- Pastinaca sativa is a biennial/perennial herb that looks and smells similar to cultivated parsnip and can grow up to 4 ft. (1.2 m) in height.
- Leaves are alternate, compound and branched with jagged teeth. Leaflets are yellowish-green, shiny, oblong, coarsely-toothed, and diamond-shaped.
- Flowering occurs from May to June, when hundreds of yellow flowers develop. Flowers are arranged in an umbel.
- Fruits are dry, smooth, slightly winged and flattened on back. Fruits each contain two seeds, which are dispersed in the fall.
- Ecological Threat
- Pastinaca sativa is native to Eurasia and occurs in sunny areas with varying degrees of soil moisture. Contact with this plant can cause skin to become photosensitive; exposure to sunlight can cause severe blistering. Be aware, poison hemlock and water hemlock are close in appearance and are often confused with Pastinaca sativa. Poison hemlock has a mouse-like odor while Pastinaca sativa has a parsnip-like odor. Water hemlock prefers wet habitats whereas Pastinaca sativa prefers dry soils.
Ohio State Weed Lab Archive
Ohio State Weed Lab Archive
EDDMapS Distribution - This map is incomplete and is based only on current site and county level reports made by experts, herbaria, and literature. For more information, visit www.eddmaps.org
State Regulated List - This map identifies those states that list this species on their regulated list. For more information, visit Invasive.org
Invasive Listing Sources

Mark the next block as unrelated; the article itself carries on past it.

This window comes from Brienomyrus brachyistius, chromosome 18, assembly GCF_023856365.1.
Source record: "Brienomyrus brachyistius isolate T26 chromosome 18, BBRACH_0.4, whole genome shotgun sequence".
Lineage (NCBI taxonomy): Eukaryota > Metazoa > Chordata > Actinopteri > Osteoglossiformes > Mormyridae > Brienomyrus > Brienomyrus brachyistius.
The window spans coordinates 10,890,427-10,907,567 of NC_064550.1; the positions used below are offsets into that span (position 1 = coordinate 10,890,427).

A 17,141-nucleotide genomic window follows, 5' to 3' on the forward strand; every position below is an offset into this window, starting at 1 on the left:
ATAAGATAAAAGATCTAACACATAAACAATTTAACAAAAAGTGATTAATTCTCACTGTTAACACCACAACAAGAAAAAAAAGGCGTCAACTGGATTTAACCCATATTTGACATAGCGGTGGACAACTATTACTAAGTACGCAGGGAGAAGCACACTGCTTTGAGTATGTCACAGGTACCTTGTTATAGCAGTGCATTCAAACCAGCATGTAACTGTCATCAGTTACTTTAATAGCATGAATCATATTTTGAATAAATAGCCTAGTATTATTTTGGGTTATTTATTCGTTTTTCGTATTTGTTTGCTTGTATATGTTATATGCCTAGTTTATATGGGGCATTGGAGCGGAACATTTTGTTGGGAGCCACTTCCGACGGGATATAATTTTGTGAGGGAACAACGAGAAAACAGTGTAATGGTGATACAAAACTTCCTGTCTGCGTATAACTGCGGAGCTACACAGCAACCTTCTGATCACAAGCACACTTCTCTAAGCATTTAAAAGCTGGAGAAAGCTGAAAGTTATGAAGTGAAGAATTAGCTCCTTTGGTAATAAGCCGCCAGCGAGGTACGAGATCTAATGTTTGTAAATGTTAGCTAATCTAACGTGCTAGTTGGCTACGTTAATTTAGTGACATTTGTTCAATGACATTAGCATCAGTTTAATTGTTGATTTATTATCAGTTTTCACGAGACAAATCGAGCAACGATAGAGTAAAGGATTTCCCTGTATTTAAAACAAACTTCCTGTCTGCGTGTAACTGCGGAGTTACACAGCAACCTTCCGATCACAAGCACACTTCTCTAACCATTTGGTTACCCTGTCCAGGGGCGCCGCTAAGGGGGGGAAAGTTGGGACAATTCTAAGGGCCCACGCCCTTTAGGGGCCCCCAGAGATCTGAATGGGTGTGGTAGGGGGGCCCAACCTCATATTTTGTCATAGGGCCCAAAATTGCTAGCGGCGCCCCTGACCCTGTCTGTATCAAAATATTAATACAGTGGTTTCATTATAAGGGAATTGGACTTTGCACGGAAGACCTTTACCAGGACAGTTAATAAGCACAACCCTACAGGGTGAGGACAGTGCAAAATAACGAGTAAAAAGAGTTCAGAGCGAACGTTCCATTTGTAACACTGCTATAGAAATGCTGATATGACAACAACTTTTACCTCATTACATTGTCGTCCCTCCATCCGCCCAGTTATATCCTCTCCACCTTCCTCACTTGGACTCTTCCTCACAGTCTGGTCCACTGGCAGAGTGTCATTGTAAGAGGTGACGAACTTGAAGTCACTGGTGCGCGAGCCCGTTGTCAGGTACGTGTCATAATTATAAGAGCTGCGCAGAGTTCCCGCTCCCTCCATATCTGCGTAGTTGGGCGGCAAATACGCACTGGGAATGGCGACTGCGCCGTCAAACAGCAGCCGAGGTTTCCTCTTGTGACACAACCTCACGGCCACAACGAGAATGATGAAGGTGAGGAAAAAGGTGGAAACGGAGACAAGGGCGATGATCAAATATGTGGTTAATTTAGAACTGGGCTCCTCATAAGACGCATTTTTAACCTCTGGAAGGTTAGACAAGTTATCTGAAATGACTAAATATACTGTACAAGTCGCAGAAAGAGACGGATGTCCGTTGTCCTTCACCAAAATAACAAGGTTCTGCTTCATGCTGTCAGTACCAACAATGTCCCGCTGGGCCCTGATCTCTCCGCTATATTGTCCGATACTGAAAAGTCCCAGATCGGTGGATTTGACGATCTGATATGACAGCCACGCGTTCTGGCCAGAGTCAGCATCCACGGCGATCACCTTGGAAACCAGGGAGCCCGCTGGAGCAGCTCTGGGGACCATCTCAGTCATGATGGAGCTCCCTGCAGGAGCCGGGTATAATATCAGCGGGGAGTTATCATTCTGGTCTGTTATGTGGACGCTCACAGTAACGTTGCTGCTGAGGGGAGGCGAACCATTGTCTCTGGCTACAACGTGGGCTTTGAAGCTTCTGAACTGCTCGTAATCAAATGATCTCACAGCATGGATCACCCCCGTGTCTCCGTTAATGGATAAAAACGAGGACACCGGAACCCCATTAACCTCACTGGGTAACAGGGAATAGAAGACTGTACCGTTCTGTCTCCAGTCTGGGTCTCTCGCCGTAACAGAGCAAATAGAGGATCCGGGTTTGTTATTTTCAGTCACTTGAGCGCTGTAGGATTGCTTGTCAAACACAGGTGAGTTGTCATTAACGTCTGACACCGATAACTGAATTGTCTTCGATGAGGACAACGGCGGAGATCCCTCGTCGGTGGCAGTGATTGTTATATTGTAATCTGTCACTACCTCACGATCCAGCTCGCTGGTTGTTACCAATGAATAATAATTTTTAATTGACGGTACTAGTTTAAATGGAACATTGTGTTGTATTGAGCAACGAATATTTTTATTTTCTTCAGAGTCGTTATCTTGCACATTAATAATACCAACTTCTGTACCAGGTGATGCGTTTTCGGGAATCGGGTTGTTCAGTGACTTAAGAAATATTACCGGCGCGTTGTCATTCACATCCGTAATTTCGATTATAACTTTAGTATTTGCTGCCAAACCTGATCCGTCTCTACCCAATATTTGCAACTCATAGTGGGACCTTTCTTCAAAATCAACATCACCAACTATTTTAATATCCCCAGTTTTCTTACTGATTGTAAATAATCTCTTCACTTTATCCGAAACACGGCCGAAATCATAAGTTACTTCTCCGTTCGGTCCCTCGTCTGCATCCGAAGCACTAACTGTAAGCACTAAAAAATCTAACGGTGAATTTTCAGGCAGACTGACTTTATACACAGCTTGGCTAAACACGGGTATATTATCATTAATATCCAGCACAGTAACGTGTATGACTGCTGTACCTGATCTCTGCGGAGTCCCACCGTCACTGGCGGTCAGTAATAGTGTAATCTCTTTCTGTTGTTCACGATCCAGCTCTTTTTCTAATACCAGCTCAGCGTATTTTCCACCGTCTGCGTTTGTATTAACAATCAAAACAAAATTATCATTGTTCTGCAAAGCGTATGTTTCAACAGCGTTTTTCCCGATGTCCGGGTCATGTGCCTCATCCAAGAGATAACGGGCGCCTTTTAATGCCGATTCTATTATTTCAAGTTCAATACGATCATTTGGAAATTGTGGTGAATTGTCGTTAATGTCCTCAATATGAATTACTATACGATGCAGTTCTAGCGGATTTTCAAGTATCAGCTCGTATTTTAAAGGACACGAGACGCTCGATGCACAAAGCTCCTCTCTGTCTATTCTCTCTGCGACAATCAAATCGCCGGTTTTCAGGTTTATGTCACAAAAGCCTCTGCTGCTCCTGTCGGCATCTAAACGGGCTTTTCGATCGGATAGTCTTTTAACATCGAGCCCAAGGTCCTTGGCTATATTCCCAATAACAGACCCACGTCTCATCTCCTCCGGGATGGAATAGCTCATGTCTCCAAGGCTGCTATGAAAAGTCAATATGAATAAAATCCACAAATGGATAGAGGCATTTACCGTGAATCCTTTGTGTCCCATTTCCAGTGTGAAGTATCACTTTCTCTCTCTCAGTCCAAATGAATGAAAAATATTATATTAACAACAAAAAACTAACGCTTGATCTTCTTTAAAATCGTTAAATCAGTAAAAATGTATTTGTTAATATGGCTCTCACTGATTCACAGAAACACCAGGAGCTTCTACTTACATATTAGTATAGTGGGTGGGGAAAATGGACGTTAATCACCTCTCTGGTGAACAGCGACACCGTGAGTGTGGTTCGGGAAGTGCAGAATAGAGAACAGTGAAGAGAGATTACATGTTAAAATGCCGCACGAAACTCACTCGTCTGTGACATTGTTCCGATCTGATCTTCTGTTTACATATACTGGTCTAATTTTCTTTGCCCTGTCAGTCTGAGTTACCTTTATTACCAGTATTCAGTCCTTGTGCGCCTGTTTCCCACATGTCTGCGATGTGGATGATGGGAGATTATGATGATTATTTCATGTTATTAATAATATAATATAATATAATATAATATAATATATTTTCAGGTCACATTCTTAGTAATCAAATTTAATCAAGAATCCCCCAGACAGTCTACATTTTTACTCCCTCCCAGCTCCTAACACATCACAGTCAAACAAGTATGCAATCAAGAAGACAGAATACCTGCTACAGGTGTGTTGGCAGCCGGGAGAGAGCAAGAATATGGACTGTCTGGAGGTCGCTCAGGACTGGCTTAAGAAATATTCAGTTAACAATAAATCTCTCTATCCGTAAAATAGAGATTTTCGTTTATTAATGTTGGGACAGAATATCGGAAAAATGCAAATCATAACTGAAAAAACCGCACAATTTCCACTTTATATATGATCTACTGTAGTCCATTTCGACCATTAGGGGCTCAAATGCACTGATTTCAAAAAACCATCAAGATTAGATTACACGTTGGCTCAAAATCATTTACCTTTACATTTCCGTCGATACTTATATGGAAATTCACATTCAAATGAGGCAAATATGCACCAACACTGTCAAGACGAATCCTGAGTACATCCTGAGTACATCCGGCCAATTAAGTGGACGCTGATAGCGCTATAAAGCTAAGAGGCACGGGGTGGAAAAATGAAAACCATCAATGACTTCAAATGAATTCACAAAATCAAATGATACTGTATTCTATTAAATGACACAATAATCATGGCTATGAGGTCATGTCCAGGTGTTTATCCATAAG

- City of Ann Arbor Michigan Parks and Recreation
- Commonwealth of Pennsylvania, Department of Conservation and Natural Resources, 1994.
- EDDMapS Ontario
- Faith Campbell, 1998
- Great Lakes Early Detection Network
- Hoffman, R. & K. Kearns, Eds. 1997. Wisconsin manual of control recommendations for ecologically invasive plants. Wisconsin Dept. Natural Resources, Bureau of Endangered Resources. Madison, Wisconsin. 102pp.
- Illinois Invasive Plant List
- Jil M. Swearingen, Survey of invasive plants occurring on National Park Service lands, 2000-2007
- John Randall, The Nature Conservancy, Survey of TNC Preserves, 1995.
- Mid-Atlantic Exotic Pest Plant Council, 2005
- Nonnative Invasive Species in Southern Forest and Grassland Ecosystems
- Ohio Noxious Weeds
- Tennessee Exotic Pest Plant Council - Lesser Threat
- Virginia Department of Conservation and Recreation, 2009
- WeedUS - Database of Plants Invading Natural Areas in the United States
- Wisconsin's Invasive Species Identification, Classification and Control Rule
Other System LinksPlants: PASA2
NPDN Pest: PFFAUBA
NPDN Host: 14012
|Common Name Reference:|| USDA, NRCS. 2010. The PLANTS Database. National Plant Data Center, Baton Rouge, LA, USA.|
|Scientific Name Reference:||USDA, NRCS. 2010. The PLANTS Database. National Plant Data Center, Baton Rouge, LA, USA.|